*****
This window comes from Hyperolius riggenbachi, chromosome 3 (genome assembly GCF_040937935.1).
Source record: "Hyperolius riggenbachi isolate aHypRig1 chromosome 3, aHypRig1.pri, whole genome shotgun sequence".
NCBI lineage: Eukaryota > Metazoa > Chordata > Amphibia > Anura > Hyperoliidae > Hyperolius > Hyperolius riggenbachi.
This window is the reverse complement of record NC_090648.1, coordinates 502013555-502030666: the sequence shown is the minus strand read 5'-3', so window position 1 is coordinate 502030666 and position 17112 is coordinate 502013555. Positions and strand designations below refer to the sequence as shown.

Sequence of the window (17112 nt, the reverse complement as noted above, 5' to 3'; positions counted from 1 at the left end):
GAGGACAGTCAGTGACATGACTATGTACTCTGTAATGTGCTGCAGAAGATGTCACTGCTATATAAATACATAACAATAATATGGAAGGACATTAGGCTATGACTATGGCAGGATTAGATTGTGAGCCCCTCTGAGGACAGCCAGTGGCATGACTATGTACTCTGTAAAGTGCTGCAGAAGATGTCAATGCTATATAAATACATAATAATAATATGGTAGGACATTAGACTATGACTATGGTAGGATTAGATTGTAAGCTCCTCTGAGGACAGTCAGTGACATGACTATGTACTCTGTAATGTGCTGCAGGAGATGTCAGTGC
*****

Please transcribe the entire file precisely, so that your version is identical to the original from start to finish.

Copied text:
This window comes from Hyperolius riggenbachi, chromosome 3 (genome assembly GCF_040937935.1).
Source record: "Hyperolius riggenbachi isolate aHypRig1 chromosome 3, aHypRig1.pri, whole genome shotgun sequence".
NCBI lineage: Eukaryota > Metazoa > Chordata > Amphibia > Anura > Hyperoliidae > Hyperolius > Hyperolius riggenbachi.
This window is the reverse complement of record NC_090648.1, coordinates 502013555-502030666: the sequence shown is the minus strand read 5'-3', so window position 1 is coordinate 502030666 and position 17112 is coordinate 502013555. Positions and strand designations below refer to the sequence as shown.

Sequence of the window (17112 nt, the reverse complement as noted above, 5' to 3'; positions counted from 1 at the left end):
GAGGACAGTCAGTGACATGACTATGTACTCTGTAATGTGCTGCAGAAGATGTCACTGCTATATAAATACATAACAATAATATGGAAGGACATTAGGCTATGACTATGGCAGGATTAGATTGTGAGCCCCTCTGAGGACAGCCAGTGGCATGACTATGTACTCTGTAAAGTGCTGCAGAAGATGTCAATGCTATATAAATACATAATAATAATATGGTAGGACATTAGACTATGACTATGGTAGGATTAGATTGTAAGCTCCTCTGAGGACAGTCAGTGACATGACTATGTACTCTGTAATGTGCTGCAGGAGATGTCAGTGC